30.22 Discrimination in employment on the basis of genetic status does not appear to be widespread in Australia at present. Surveys to date have found only a small number of cases in which individuals believe they have been the subject of such discrimination. It is unclear whether the acts in question would have amounted to unlawful discrimination. The submissions received by the Inquiry did not provide evidence of widespread misuse of genetic information by employers.
30.23 To date, HREOC has received only three complaints involving genetic status. Two were in the employment context and one of these did not proceed because it fell within one of the DDA exceptions. The one remaining employment case is described below. It is possible that the number of complaints received by HREOC is not an accurate reflection of the size of the problem in the workplace. Complaints of discrimination are not always raised with HREOC because individuals may not be aware of their rights or may be fearful that lodging a complaint will lead to victimisation.
30.24 A 2001 study of genetic discrimination in Australia by Dr Kristine Barlow-Stewart and David Keays identified two cases in which job applicants were required to undertake genetic testing as part of the employment selection process. They also identified three cases of alleged discrimination by employers against asymptomatic employees. These cases, discussed further below, indicate that discrimination can arise from the use of genetic test results or family medical history, and at different stages of the employment process. There remains considerable uncertainty about the extent of discrimination in this area. Empirical research being undertaken by the Genetic Discrimination Project Team into the nature and extent of genetic discrimination in Australia may provide a more complete picture of the use of genetic information in the workplace (see Chapter 29).
30.25 The one complaint raised with HREOC in the employment context, which did not fall within the DDA exceptions, involved an applicant for a position as a psychologist with a public employer. The interview process for the position included aptitude tests, a medical examination and an interview with a psychologist. As part of the tests, the applicant told her employer that she had experienced enuresis (bed-wetting) until the age of fourteen, when the condition had ceased. The employer refused to employ her on the basis that enuresis beyond ten years of age was indicative of psychological problems in adult life.
30.26 In response, the applicant produced evidence that there was a history of ‘primary nocturnal enuresis’ in her family. She claimed that she had inherited the disorder and that, since it was inherited, it was not indicative of any psychological disturbance. The complaint was terminated because there was no reasonable prospect of it being conciliated.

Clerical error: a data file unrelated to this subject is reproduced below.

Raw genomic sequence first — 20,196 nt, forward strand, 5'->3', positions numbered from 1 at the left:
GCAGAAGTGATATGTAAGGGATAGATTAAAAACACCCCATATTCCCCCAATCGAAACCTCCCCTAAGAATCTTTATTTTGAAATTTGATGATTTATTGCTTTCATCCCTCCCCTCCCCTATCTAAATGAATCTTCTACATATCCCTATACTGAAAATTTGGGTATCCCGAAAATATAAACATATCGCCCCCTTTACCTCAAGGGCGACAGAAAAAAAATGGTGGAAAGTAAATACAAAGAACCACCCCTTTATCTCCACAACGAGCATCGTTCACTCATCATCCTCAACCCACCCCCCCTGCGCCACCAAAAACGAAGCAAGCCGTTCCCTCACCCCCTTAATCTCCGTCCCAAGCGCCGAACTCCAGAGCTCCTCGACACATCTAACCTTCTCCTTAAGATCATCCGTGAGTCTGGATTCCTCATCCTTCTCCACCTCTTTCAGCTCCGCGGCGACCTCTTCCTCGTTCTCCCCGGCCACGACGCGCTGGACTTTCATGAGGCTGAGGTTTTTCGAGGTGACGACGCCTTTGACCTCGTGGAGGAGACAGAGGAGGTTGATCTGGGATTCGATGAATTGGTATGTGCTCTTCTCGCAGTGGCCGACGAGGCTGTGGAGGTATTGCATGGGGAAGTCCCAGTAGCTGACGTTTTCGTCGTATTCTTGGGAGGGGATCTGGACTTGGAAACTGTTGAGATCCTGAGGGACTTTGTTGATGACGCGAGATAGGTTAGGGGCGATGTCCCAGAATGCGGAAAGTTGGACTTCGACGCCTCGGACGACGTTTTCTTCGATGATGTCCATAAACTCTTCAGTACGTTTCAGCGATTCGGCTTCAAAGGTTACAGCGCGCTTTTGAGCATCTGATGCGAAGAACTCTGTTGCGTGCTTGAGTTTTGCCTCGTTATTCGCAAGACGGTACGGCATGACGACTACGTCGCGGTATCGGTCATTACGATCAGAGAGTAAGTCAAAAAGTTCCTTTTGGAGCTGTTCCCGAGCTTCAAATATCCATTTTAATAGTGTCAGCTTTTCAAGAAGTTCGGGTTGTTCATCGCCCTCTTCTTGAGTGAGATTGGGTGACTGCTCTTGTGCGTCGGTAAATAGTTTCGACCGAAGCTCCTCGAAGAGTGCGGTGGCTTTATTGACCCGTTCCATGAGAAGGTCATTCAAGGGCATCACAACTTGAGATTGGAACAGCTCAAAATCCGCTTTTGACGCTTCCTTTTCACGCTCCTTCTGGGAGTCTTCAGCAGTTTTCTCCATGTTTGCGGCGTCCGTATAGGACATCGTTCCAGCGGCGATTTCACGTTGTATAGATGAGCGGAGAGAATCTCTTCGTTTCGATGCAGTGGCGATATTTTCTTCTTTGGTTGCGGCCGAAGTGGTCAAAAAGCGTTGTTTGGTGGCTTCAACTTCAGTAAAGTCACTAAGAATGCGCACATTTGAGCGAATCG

30.27 The Barlow-Stewart and Keays survey identified two further cases involving the use of genetic information by employers in the selection process. In one case a young woman reported that when she applied for a position with the public service she was told the success of her application depended on a negative genetic test result for familial adenomatous polyposis. The employer knew she was at risk of the disease because she was undergoing regular colonoscopies for early signs of bowel cancer. When her genetic test result was positive she did not continue with her job application.
30.28 In the second case, a young man who applied for a position in the armed forces reported that he was required to provide evidence that he did not have the genetic mutation for a connective tissue disorder called Marfan syndrome, of which he had a family history. As he had participated in medical research overseas he was able to produce documentation indicating that he had not inherited the mutated gene. He was subsequently accepted for the position.
30.29 Another documented case involved an individual with a family history of Huntington’s disease who was initially rejected for a position with the public service. The man was informed that he would only be employed if he could provide evidence that he did not have the relevant genetic mutation. Following a written appeal to senior management this decision was reversed.
30.30 The Barlow-Stewart and Keays survey identified three cases of alleged discrimination on the basis of genetic status by employers against existing employees. These cases involved individuals with positive genetic tests for familial early-onset Alzheimer’s disease or Huntington’s disease. In one case, the person’s employment was terminated. In the two other cases the employee was demoted after the employer became aware of the genetic test results.
 K Barlow-Stewart and D Keays, ‘Genetic Discrimination in Australia’ (2001) 8 Journal of Law and Medicine 250.
 Human Rights and Equal Opportunity Commission, Complaints of Genetic Discrimination under the Disability Discrimination Act: Case Studies (2002).
 K Barlow-Stewart and D Keays, ‘Genetic Discrimination in Australia’ (2001) 8 Journal of Law and Medicine 250, 254.
 S Taylor, ‘A Case Study of Genetic Discrimination: Social Work and Advocacy Within a New Context’ (1998) 51(4) Australian Social Work 51.
 K Barlow-Stewart and D Keays, ‘Genetic Discrimination in Australia’ (2001) 8 Journal of Law and Medicine 250, 254, App 1.